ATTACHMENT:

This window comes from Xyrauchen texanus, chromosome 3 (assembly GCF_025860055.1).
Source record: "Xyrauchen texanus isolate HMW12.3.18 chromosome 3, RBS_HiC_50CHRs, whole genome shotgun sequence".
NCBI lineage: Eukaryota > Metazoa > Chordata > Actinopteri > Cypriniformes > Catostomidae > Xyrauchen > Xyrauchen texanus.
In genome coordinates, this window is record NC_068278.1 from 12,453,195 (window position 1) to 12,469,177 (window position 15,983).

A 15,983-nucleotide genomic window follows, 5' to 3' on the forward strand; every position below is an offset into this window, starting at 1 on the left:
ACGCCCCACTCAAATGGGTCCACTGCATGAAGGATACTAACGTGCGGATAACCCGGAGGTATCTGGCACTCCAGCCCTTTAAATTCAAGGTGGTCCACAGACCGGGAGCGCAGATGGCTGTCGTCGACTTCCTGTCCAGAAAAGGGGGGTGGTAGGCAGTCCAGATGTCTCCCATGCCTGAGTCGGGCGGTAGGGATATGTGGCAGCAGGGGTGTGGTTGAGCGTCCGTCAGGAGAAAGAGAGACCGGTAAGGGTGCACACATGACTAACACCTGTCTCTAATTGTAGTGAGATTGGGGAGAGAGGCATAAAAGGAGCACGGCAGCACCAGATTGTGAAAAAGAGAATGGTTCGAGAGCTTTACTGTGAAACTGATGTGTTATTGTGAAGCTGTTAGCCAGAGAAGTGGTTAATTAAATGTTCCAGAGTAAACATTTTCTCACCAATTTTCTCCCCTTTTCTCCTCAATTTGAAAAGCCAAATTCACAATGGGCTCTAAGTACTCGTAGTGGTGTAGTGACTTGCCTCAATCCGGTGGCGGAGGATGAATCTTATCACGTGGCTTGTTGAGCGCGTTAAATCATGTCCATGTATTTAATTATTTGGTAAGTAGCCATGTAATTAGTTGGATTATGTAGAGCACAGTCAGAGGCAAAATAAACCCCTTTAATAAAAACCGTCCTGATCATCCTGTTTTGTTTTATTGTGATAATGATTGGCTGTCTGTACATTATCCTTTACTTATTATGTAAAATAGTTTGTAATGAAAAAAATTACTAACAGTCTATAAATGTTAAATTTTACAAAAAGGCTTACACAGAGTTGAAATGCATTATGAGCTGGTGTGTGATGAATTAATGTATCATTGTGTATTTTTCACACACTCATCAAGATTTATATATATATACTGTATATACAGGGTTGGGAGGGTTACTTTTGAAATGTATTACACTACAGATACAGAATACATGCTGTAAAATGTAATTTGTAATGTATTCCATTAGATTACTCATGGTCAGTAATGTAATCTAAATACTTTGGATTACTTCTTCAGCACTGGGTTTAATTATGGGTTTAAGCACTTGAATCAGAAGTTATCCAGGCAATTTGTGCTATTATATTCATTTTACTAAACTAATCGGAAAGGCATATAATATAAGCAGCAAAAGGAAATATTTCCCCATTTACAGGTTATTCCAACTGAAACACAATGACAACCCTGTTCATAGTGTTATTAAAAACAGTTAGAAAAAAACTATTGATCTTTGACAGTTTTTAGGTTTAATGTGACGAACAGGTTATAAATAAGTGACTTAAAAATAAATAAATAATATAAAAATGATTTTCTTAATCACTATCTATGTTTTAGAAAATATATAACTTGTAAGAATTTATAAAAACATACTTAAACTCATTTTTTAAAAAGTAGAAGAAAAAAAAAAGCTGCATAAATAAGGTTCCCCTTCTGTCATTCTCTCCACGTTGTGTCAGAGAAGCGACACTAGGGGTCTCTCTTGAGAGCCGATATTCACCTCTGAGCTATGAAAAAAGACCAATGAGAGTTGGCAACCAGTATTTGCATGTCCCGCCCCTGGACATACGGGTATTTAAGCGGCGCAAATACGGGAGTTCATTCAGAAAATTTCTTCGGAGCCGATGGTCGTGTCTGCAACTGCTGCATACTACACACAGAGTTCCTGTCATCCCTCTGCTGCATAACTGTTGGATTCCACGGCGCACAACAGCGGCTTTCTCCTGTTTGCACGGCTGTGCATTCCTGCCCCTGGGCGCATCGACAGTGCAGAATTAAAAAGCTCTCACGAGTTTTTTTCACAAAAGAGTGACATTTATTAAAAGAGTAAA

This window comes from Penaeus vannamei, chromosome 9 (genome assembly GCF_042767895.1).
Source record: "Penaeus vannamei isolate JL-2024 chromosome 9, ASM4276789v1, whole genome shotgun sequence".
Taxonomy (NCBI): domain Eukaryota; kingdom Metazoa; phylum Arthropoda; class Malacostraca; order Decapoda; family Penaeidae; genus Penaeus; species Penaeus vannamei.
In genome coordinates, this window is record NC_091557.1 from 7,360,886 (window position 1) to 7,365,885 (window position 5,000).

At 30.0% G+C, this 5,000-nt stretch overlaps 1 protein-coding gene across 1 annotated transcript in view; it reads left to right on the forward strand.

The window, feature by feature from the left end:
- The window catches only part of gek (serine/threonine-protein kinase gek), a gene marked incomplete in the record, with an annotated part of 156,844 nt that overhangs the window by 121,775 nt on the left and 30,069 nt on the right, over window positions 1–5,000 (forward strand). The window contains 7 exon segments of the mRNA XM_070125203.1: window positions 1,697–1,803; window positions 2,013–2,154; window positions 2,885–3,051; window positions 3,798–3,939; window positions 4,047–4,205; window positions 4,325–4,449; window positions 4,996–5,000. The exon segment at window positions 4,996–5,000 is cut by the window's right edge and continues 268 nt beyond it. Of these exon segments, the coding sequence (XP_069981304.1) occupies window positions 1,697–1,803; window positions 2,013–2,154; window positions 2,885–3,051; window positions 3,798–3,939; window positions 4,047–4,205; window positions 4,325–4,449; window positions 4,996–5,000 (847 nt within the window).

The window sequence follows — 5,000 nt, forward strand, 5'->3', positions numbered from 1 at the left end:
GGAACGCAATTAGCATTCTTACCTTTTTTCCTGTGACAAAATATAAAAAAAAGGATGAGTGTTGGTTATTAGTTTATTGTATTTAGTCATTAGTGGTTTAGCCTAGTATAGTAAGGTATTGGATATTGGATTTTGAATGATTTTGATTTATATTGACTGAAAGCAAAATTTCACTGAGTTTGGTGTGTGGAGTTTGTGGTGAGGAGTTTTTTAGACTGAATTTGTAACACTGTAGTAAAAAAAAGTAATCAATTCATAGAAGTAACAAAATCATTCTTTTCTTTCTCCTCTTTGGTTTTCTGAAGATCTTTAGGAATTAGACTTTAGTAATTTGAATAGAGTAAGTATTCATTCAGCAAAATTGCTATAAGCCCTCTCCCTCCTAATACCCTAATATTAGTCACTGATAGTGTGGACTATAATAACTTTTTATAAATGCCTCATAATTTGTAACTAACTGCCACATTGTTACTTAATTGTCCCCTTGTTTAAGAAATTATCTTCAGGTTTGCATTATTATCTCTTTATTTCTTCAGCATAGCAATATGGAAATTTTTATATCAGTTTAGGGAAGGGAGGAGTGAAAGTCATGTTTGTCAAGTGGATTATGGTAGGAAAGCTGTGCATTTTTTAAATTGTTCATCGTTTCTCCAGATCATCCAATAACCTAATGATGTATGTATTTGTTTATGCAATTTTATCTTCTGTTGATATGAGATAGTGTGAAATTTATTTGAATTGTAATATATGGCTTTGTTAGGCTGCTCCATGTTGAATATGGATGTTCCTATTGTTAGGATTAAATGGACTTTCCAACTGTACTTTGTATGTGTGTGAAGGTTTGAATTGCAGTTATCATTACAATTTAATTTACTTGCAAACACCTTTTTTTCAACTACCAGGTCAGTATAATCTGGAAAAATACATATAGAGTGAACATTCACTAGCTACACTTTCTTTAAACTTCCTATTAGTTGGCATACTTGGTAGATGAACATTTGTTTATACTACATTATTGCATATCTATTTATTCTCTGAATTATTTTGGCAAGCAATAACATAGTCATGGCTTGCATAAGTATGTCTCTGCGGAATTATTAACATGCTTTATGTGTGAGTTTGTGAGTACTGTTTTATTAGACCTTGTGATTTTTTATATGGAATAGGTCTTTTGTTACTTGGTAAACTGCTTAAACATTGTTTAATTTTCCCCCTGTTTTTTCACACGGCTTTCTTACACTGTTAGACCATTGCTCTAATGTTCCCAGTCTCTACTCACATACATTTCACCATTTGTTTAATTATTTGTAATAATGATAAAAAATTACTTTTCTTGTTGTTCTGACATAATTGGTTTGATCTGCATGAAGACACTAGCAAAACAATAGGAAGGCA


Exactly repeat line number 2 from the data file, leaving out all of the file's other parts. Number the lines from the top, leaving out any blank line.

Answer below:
Source record: "Xyrauchen texanus isolate HMW12.3.18 chromosome 3, RBS_HiC_50CHRs, whole genome shotgun sequence".